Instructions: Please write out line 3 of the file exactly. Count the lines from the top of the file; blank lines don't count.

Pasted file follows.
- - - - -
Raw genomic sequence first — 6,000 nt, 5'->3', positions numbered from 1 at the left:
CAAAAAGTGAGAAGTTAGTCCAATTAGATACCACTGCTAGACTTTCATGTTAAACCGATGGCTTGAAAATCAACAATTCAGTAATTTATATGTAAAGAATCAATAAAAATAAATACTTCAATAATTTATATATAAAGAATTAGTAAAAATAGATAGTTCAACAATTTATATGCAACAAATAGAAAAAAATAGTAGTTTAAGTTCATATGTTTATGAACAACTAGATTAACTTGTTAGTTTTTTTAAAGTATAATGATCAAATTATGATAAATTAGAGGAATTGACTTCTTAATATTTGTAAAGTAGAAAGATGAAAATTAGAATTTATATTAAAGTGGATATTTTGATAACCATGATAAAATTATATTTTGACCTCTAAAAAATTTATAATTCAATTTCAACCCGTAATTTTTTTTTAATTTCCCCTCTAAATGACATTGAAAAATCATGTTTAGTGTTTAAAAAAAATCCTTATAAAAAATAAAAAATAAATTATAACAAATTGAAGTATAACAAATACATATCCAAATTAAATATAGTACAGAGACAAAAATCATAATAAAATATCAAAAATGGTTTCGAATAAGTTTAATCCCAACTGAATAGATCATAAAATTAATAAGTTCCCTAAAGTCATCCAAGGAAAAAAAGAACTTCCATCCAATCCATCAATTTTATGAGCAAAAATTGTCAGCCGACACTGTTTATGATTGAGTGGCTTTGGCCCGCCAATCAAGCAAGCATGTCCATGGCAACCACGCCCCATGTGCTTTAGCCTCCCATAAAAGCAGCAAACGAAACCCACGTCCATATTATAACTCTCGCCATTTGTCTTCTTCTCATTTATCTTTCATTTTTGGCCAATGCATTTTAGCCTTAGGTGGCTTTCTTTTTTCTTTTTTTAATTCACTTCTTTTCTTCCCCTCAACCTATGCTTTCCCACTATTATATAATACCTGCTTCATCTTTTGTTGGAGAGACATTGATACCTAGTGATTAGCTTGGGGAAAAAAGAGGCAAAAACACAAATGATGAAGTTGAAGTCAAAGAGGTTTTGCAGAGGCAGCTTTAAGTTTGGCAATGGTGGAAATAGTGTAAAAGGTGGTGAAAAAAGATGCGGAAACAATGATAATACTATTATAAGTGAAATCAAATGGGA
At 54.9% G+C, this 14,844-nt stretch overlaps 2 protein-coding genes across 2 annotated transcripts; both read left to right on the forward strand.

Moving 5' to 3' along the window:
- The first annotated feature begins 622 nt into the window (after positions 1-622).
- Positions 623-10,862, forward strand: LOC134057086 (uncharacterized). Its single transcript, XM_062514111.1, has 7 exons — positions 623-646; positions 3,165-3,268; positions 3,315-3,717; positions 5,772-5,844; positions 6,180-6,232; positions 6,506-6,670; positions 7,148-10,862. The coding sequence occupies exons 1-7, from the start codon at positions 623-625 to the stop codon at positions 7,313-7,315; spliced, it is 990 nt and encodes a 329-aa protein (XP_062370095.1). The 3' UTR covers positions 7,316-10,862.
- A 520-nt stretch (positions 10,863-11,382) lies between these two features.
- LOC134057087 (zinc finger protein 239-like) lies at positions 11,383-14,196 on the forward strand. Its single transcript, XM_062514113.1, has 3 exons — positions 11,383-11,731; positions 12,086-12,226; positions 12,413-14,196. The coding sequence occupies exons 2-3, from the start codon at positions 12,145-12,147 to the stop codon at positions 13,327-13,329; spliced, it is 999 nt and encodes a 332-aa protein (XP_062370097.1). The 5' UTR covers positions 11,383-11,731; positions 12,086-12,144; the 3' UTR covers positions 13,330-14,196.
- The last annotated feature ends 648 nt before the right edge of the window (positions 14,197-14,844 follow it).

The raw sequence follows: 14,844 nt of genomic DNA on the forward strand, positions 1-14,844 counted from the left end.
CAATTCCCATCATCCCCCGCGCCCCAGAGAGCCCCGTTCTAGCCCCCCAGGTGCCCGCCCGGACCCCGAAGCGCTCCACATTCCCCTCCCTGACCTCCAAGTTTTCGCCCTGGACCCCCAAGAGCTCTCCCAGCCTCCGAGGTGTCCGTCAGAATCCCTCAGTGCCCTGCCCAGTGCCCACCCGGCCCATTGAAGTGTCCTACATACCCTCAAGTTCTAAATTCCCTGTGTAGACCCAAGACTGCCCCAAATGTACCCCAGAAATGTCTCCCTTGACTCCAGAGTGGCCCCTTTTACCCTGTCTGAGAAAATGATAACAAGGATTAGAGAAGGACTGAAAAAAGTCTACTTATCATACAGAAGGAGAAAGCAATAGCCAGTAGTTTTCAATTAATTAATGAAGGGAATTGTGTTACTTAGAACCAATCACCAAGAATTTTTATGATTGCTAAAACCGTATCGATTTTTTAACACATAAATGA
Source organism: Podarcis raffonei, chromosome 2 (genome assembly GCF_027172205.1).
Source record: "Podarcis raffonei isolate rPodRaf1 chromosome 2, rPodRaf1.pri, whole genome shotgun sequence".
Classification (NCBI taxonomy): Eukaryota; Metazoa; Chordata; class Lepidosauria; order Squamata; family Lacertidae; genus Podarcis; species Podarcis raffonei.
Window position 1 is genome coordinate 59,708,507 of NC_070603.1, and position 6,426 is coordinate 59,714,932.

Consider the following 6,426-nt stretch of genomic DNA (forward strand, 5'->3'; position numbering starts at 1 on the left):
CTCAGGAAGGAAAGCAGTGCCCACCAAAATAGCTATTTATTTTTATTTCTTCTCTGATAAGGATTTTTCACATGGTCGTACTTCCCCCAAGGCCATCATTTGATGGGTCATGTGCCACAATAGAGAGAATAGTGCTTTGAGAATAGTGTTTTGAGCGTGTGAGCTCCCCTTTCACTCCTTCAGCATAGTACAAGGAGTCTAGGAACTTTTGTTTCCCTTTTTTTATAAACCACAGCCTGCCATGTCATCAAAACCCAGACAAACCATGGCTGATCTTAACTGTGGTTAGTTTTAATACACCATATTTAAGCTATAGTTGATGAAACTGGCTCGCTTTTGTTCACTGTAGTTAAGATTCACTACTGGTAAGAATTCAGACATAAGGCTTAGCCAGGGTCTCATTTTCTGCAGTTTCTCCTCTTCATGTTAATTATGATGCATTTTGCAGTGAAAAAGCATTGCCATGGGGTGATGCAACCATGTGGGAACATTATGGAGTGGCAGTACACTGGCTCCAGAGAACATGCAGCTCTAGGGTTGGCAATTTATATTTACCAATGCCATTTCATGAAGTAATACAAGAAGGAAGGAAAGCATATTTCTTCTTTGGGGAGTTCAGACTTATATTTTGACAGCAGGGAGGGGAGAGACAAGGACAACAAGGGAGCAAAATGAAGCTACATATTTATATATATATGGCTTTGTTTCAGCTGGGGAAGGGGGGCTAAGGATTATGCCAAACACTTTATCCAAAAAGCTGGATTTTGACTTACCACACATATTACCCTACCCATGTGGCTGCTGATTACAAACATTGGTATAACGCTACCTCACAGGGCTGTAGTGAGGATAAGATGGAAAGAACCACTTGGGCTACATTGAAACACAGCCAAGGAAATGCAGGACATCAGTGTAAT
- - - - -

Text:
At 54.9% G+C, this 14,844-nt stretch overlaps 2 protein-coding genes across 2 annotated transcripts; both read left to right on the forward strand.